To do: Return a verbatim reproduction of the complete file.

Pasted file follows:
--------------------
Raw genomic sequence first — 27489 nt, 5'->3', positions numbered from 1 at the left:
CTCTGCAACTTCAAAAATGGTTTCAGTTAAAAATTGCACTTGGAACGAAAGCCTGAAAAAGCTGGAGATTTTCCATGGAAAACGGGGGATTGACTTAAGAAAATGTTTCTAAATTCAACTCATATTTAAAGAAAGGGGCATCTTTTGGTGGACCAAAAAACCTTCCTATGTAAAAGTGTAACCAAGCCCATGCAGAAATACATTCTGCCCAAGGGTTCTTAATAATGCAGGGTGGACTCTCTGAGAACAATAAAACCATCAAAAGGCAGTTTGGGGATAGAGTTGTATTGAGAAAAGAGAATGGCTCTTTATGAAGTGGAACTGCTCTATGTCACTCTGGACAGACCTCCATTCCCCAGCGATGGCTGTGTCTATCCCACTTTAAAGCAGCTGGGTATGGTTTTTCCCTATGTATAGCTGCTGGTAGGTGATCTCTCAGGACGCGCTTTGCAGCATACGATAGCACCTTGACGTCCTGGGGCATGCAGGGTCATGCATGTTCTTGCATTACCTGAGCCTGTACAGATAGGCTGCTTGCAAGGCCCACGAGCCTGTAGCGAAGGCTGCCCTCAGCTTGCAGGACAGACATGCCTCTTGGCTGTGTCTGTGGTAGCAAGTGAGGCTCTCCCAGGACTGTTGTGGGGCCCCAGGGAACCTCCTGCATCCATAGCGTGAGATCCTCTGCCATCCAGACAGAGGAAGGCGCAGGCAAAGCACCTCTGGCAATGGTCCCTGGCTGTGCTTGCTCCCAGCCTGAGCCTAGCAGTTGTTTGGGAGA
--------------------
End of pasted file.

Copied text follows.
Raw genomic sequence first — 27489 nt, 5'->3', positions numbered from 1 at the left:
CTCTGCAACTTCAAAAATGGTTTCAGTTAAAAATTGCACTTGGAACGAAAGCCTGAAAAAGCTGGAGATTTTCCATGGAAAACGGGGGATTGACTTAAGAAAATGTTTCTAAATTCAACTCATATTTAAAGAAAGGGGCATCTTTTGGTGGACCAAAAAACCTTCCTATGTAAAAGTGTAACCAAGCCCATGCAGAAATACATTCTGCCCAAGGGTTCTTAATAATGCAGGGTGGACTCTCTGAGAACAATAAAACCATCAAAAGGCAGTTTGGGGATAGAGTTGTATTGAGAAAAGAGAATGGCTCTTTATGAAGTGGAACTGCTCTATGTCACTCTGGACAGACCTCCATTCCCCAGCGATGGCTGTGTCTATCCCACTTTAAAGCAGCTGGGTATGGTTTTTCCCTATGTATAGCTGCTGGTAGGTGATCTCTCAGGACGCGCTTTGCAGCATACGATAGCACCTTGACGTCCTGGGGCATGCAGGGTCATGCATGTTCTTGCATTACCTGAGCCTGTACAGATAGGCTGCTTGCAAGGCCCACGAGCCTGTAGCGAAGGCTGCCCTCAGCTTGCAGGACAGACATGCCTCTTGGCTGTGTCTGTGGTAGCAAGTGAGGCTCTCCCAGGACTGTTGTGGGGCCCCAGGGAACCTCCTGCATCCATAGCGTGAGATCCTCTGCCATCCAGACAGAGGAAGGCGCAGGCAAAGCACCTCTGGCAATGGTCCCTGGCTGTGCTTGCTCCCAGCCTGAGCCTAGCAGTTGTTTGGGAGA